Sen. Nixon and Nina Shahravan Meet The Punisher (9/15/97) 
Two misdemeanor cases in Texas made headlines this week.

In Dallas, Nina Shahravan, the woman who falsely accused Dallas Cowboys Michael Irvin and Erik Williams of sexual assault, pled guilty to the offense of perjury and received a sentence of 90 days in jail and a $1,500 fine.

In Austin, State Senator Drew Nixon pled guilty to soliciting a prostitute and unlawfully carrying a weapon. As of this writing, he was asking a jury not to sentence him to jail.

Each case carried with it a range of punishment of up to a year in jail and up to a $4,000 fine. Both defendants, because of their lack of a criminal history, were eligible for probation. (Nixon's case actually has two punishment ranges since he was tried on two separate offenses. Nevertheless, even separate sentences would have to run concurrently).

You may have noticed, however, a significant difference between the two cases from a procedural standpoint. In Shahravan's case a judge assessed punishment while in Nixon's trial the jury is being called upon to make that decision.

What gives? The answer is that every defendant has the option of  choosing, if he is found guilty, between the judge and a jury as to who decides his punishment. Obviously, Ms. Shahravan chose the judge while Mr. Nixon decided to take his chances with a jury. Why the difference?

There are, as you might expect, many factors that effect this important decision of the defendant. In most counties in Texas, a defendant will typically choose a judge to assess punishment if the charge is a misdemeanor while the selection of the jury is commonplace for felony charges.

The basic belief behind this tradition is that most  judges believe that probation is typically appropriate in misdemeanor cases. Of course, this is not to say that it should be allowed in every case, but if you are a defendant looking for probation on a misdemeanor, you're playing a game of odds. And if Las Vegas were to set a line on your misdemeanor punishment, there is no question that the best bet would be with the trial judge. You might receive the desired verdict from a jury, but the odds are better with most judges.

Felony cases are different. The punishment options are vast and expansive and there is a world of difference between life in prison and probation. And unlike misdemeanors, it cannot be said that "most" felony offenses deserve probation. Consequently, the appropriate punishment must be measured on a case by case basis. Because there is no "standard" punishment, a judge is not necessarily a better choice for the defendant than a jury.

In fact, other factors may make the jury the more appealing choice in a felony case.

First, assessing punishment in a felony case is no fun. Even if the judge believes strongly in the concepts or right and wrong as well as personal responsibility, sending a person to the penitentiary is never enjoyable. It may be the appropriate and just, but it is no fun.  Therefore, it is often speculated that a judge may be extremely harsh in the arena of felony punishments in order to persuade future defendants to chose the jury instead.

Secondly, judges are elected in Texas and must answer to the voting public. Because of this, a judge (who, by the way, is only human) may be inclined to think twice about showing compassion in sentencing even when he believes the facts warrant it. A jury, on the other hand, answers to no one, and its members have the additional support of one another in reaching their decision. Simply put, they will assess probation if they believe it is the right thing to do, and they could care less what the public says about it.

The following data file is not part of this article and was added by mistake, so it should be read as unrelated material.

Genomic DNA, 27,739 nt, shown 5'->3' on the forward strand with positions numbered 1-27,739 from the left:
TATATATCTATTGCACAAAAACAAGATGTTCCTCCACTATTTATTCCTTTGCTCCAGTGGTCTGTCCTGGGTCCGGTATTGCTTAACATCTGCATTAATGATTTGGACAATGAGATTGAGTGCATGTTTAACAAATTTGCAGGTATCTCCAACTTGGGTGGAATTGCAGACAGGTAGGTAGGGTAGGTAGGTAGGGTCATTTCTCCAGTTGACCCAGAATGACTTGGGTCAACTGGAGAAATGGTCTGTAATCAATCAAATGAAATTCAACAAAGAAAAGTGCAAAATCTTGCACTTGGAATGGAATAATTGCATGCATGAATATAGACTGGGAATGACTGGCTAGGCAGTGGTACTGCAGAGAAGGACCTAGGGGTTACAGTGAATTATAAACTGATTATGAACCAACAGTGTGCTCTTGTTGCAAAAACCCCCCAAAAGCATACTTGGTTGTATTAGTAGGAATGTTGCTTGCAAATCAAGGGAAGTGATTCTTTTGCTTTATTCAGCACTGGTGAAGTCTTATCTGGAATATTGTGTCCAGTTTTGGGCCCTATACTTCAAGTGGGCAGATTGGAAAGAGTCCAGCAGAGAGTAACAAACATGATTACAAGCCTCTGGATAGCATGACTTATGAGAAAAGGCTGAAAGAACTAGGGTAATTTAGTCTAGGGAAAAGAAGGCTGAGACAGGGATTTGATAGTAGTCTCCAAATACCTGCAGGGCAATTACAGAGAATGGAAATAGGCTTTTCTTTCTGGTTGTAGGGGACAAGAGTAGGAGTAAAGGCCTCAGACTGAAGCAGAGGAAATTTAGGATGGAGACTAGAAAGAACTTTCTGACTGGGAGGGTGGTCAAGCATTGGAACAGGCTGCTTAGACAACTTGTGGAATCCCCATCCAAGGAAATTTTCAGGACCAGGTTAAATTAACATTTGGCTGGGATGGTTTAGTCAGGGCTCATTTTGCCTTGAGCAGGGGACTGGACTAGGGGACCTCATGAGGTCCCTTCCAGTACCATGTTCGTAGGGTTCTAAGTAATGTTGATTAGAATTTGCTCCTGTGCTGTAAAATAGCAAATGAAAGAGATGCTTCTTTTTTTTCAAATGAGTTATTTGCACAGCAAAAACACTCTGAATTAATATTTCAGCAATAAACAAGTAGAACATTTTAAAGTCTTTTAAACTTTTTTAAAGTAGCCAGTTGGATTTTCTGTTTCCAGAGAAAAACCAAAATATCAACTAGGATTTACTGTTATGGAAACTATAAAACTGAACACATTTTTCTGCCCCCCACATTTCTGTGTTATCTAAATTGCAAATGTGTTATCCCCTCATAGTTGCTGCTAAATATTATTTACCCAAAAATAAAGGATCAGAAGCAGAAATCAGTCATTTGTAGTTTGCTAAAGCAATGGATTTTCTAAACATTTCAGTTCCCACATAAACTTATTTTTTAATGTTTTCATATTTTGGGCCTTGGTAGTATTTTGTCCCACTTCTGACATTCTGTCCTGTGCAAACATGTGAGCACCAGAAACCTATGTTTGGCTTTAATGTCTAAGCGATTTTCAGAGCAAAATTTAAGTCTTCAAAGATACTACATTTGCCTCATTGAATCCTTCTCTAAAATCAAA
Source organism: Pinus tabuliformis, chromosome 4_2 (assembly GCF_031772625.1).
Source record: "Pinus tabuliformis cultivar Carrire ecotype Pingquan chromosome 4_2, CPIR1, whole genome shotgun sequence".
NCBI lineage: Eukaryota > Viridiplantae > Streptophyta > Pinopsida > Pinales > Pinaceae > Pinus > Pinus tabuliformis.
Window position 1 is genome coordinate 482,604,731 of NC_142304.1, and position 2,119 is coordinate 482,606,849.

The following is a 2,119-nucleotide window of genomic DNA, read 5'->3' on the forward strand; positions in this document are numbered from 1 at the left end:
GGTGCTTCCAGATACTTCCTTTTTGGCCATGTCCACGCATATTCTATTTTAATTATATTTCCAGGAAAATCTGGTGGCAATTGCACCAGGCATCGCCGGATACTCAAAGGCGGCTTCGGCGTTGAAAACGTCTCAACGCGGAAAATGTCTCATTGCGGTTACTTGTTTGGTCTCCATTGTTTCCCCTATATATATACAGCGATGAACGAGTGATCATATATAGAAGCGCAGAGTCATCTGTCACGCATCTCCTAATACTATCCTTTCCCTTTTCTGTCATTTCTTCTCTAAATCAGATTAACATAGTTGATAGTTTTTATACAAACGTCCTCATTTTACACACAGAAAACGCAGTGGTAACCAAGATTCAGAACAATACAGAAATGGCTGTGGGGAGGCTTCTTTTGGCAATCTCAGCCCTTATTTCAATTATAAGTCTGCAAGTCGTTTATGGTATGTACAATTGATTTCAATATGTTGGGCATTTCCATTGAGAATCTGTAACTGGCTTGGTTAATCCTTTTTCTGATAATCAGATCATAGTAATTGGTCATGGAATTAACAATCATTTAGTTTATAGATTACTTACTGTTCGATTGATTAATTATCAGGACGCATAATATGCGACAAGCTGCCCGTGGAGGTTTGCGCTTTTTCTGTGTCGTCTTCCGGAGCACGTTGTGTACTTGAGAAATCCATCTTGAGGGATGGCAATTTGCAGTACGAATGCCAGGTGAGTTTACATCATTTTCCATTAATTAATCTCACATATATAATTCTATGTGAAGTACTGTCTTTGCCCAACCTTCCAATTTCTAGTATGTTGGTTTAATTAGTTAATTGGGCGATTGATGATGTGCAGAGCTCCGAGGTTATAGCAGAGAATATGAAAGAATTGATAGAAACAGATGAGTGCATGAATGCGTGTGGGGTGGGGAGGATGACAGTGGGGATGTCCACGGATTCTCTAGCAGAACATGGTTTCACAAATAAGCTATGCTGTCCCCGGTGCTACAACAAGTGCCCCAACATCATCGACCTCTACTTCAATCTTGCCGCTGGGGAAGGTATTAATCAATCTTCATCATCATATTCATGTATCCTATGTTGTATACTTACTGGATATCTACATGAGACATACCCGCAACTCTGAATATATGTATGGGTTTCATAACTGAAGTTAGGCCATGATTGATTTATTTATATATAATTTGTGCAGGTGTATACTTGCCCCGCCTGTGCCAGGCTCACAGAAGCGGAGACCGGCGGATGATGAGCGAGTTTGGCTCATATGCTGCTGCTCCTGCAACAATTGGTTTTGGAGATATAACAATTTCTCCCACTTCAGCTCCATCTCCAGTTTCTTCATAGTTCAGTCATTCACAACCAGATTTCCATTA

So, in general, defendants choose the judge to assess punishment in misdemeanor crimes while they opt for the jury in felony cases. With this in mind, why did Mr. Nixon chose a jury?

I'm not sure.

The fact that this misdemeanor case, unlike others, appeared on the front page of every major Texas newspapers could be a factor. Is he fearful that the Austin judge would try to make a name for himself  by assessing jail time? Maybe. Does the judge have a past of being strenuous when the press is covering one of his cases? If so, the defendant would certainly take that fact into consideration. Whatever the reason, Nixon elected for the jury to decide his fate based upon the apparent belief that they would be more inclined than the judge to do the right thing (at least in Nixon's eyes of what is "right").

Nixon will learn in less than 24 hours if his gamble paid off.

Shahravan, on the other hand, took the typical route in electing the judge to assess her punishment but, relatively speaking, was hammered by the court. This is especially true in that the victims, Williams and Irvin, testified before the court and refused to say she should go to jail. Instead, they stated she had been "persuaded" by others to make the false allegations. Regardless of these mitigating circumstances, the judge ordered her to jail.

Shahravan followed the typical procedure and ended up in jail. Now a different jury deliberates the fate of Nixon who bucked conventional wisdom.  If he ends up in the Travis County Jail, it could be the result of poor trial strategy.

Than again, maybe both of them simply deserved what they got.

Postscript: On September 17, 1997, the jury granted Nixon his requested probation on the prostitution charge but sentenced him to 6 months in jail for the offense of unlawfully carrying a weapon.

Barry Green is the District Attorney for the 271st Judicial District.

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